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PLSouthside Scroll

PLSouthside Scroll

Good Standing trips up struggling students


The Good Standing Policy was introduced this school year as a list of qualifications that students must meet in order to be permitted to attend Homecoming and Prom. While the policy’s intention was to encourage students to keep their grades up and increase attendance, it may have inadvertently caused more harm than good for some of the more vulnerable members of the student body such as those in poverty.

Around 120 students didn’t meet the requirements to go to Prom this year, including 67 seniors, myself included. This means that almost 15% of the senior class was barred from attending initially. If you were one of those students, you had to fill out an appeal form and set up a meeting with principals Jeff Spilker or Brent Gehring to explain why you didn’t meet the requirements and why you should be allowed to attend regardless. 

As a senior, I had to go through Mr. Spilker. So I filled out the form and got a response after 10 days and some prompting.

The reason I was disqualified from attending Prom was because of absences. I’d missed over six days of school in the second semester, largely because I’d contracted COVID and was out sick for an entire week. After explaining the situation to Mr. Spilker, he said I’d be allowed to go as long as I was able to provide a doctor’s note proving I had been sick all those days. This is where the issues in the Good Standing Policy begin to appear. 

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Because of financial limitations, I never go to the doctor for anything unless it’s required for school or it’s a serious issue. At the same time, as a Health Academy student who had two family members test positive for COVID and had the same symptoms as them, I could not in good conscience attend school and potentially expose vulnerable patients in the hospital where I attend classes every day. At that time, the CDC’s recommendation was to isolate for five days after a positive COVID test, and I was actively sick for most of that time.  

That practice prevented me from getting my doctor’s note confirming my story, seeing as I avoid going to the doctor for financial reasons. The rigidness of the policy specifically puts poorer students at odds because they frequently won’t have the means to defend themselves. Someone like me who got sick but couldn’t afford the doctor could be forced to choose between attending classes while ill and putting their classmates at risk or staying home and having to miss their senior Prom because of attendance.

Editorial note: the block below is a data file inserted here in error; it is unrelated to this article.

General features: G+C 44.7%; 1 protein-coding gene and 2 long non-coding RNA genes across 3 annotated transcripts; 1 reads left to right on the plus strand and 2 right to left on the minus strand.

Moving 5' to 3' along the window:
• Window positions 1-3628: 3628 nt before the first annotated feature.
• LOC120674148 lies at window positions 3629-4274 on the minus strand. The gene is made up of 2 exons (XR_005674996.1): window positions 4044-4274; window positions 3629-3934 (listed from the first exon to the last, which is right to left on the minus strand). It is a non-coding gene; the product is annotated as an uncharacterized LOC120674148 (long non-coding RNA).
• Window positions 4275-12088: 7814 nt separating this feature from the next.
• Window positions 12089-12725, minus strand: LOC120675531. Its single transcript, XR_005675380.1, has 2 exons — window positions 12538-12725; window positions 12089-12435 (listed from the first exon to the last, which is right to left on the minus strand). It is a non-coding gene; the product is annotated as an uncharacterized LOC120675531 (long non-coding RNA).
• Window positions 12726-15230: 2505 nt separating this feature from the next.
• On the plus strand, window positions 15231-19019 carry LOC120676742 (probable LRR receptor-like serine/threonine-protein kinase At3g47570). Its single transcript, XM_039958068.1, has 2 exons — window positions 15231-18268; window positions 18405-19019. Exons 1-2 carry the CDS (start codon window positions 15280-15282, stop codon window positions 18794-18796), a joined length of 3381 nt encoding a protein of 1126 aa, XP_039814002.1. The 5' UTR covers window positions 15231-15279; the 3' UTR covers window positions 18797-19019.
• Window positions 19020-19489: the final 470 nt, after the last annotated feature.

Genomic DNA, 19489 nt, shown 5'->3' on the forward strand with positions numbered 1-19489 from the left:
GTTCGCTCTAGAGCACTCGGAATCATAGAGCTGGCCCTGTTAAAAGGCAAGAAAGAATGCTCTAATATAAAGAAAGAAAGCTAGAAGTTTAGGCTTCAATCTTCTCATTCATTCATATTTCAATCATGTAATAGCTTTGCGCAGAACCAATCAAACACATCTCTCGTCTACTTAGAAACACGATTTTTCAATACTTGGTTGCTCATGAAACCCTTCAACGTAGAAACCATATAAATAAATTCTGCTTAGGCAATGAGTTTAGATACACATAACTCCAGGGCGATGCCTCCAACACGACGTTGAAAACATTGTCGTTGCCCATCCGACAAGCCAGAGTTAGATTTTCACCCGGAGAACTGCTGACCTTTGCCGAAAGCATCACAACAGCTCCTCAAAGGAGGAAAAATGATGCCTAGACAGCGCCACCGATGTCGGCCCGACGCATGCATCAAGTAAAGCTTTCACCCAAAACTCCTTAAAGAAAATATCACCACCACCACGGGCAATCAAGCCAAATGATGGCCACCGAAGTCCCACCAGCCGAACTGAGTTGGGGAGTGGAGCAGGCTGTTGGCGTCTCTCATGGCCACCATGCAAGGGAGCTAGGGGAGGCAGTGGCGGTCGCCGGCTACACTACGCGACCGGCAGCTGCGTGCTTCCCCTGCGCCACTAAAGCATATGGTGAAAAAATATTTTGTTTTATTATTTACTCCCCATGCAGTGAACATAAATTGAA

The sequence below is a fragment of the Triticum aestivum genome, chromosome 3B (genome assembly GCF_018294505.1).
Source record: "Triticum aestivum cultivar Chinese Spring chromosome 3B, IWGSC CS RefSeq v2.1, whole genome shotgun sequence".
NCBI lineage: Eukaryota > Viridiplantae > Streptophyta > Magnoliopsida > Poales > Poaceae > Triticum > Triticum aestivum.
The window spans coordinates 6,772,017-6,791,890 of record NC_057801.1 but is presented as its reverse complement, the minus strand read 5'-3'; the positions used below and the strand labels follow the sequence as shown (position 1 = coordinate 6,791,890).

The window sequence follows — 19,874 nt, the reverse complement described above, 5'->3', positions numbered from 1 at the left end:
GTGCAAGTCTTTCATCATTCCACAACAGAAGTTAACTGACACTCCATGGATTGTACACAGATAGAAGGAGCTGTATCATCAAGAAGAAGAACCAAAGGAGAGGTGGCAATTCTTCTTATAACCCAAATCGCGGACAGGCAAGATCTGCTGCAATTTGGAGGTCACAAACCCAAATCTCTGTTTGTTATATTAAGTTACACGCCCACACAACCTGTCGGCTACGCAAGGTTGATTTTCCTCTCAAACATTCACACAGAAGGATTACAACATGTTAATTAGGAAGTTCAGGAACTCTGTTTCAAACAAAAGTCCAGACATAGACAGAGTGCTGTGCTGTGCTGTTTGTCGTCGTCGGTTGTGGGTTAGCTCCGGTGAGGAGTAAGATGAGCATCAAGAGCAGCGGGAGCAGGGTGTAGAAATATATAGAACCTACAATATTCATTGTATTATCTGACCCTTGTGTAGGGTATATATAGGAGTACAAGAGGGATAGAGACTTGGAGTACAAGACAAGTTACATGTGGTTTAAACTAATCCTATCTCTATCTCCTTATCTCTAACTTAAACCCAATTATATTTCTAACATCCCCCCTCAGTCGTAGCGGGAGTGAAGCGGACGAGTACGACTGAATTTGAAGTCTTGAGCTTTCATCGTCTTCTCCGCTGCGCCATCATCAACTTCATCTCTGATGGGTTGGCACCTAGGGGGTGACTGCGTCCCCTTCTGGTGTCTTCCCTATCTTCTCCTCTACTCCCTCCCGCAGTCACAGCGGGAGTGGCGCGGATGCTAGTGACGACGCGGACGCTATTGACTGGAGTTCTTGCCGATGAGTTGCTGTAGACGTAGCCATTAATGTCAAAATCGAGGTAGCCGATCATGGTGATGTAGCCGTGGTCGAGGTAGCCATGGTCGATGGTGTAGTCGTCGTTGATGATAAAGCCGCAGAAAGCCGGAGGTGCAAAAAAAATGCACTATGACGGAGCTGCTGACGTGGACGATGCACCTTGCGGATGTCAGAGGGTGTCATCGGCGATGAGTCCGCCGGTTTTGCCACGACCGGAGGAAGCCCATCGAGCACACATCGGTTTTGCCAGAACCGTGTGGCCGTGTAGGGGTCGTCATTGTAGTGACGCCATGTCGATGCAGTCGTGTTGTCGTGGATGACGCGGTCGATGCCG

Students with multiple siblings but a family who can only afford one car might be barred from attending because of early morning school dropoff tardies that were entirely out of their control.

In the end, an email from my mother swayed Mr. Spilker to allow me to purchase a Prom ticket on the day sales ended.  Having sent my first message trying to figure this out on March 18 and having it resolved on April 9 meant the whole process took almost a month. I was lucky enough to have my mother supporting so I was able to attend, but most of the students who sent in an appeal weren’t, with only four of the 17 who sent in appeals being allowed to attend.

While the Good Standing Policy was made with the best of intentions, it inadvertently ended up specifically targeting some of the more vulnerable members of the student body. The rigidness of the policy and the long and difficult appeal process ended up barring a lot of people from attending Prom without taking the time to understand the specific circumstances that caused them to miss class or be late. While attendance and good grades are important, stopping students from attending memorable events isn’t the way to encourage them.

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About the Contributor
Kinley Harris
Kinley Harris, Staff Reporter
Hello, I’m Kinley “Ace” Harris and I’m a senior. This will be my second year on staff for the Titan Legacy magazine. I’m on the bowling team, a part of the health academy, and head of the video committee for Young Gifted and Black. I like to write novels and play video games in my spare time. I’m looking forward to seeing how much I’ve grown as a journalist and how much the Legacy staff has grown as a team this year!
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